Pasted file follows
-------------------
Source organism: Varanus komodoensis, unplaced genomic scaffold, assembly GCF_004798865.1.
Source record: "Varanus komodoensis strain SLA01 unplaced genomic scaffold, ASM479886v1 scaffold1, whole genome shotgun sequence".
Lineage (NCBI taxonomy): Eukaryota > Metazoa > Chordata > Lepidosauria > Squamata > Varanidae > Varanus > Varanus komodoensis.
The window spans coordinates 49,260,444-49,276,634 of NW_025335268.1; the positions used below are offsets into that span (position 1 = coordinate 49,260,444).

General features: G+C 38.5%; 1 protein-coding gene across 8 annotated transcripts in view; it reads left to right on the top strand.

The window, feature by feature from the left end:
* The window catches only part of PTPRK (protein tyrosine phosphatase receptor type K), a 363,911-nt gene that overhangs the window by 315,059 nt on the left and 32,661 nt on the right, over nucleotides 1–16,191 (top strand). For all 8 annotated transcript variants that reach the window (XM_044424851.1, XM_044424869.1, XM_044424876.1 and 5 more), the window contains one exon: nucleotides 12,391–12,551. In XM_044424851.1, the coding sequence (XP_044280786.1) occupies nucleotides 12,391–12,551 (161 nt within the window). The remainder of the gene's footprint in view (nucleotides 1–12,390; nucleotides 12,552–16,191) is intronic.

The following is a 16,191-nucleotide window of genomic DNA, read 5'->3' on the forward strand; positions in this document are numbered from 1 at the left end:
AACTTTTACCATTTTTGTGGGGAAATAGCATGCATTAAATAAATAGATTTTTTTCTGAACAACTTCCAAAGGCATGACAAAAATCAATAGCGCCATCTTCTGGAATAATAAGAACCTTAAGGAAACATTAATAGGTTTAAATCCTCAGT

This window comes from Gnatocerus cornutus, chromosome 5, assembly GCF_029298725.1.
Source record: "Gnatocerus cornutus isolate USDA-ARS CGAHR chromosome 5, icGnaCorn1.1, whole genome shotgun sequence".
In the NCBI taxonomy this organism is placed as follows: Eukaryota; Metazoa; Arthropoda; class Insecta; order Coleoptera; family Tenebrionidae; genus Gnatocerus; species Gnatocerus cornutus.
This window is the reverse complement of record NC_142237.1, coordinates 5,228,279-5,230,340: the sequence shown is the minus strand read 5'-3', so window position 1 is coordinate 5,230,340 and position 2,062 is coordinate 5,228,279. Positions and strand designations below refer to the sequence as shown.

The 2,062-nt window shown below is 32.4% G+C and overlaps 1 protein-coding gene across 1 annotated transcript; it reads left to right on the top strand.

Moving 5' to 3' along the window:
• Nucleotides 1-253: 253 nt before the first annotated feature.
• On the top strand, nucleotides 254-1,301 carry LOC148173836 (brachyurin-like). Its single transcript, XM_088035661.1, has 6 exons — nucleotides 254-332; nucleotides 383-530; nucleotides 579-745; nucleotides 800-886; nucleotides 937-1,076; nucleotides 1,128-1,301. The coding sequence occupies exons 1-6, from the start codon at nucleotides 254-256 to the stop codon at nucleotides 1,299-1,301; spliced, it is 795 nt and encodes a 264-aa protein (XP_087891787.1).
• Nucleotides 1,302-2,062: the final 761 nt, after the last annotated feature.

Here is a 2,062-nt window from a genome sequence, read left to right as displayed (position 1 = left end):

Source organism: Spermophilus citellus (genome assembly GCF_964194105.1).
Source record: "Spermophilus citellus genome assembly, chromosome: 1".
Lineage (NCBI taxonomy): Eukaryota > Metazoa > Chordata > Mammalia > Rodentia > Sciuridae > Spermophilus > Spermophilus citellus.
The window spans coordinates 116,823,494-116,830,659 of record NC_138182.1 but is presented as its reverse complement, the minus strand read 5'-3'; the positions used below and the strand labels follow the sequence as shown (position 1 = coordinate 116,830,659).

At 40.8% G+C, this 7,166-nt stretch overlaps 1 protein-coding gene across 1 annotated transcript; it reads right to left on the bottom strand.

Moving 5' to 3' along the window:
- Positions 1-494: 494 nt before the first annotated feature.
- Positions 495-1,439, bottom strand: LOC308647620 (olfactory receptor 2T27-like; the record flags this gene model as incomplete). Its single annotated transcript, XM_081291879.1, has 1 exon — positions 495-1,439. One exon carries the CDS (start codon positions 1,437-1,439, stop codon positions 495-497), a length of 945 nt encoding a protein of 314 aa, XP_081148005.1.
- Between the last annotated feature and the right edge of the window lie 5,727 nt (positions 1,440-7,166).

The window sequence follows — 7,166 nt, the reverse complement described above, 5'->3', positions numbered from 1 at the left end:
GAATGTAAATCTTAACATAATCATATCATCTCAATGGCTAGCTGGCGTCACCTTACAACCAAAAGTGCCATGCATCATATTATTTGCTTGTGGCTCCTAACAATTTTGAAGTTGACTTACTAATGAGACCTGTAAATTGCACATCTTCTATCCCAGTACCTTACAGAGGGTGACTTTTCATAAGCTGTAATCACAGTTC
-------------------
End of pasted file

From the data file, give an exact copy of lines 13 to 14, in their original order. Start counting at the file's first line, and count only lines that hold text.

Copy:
This window is the reverse complement of record NC_142237.1, coordinates 5,228,279-5,230,340: the sequence shown is the minus strand read 5'-3', so window position 1 is coordinate 5,230,340 and position 2,062 is coordinate 5,228,279. Positions and strand designations below refer to the sequence as shown.

The 2,062-nt window shown below is 32.4% G+C and overlaps 1 protein-coding gene across 1 annotated transcript; it reads left to right on the top strand.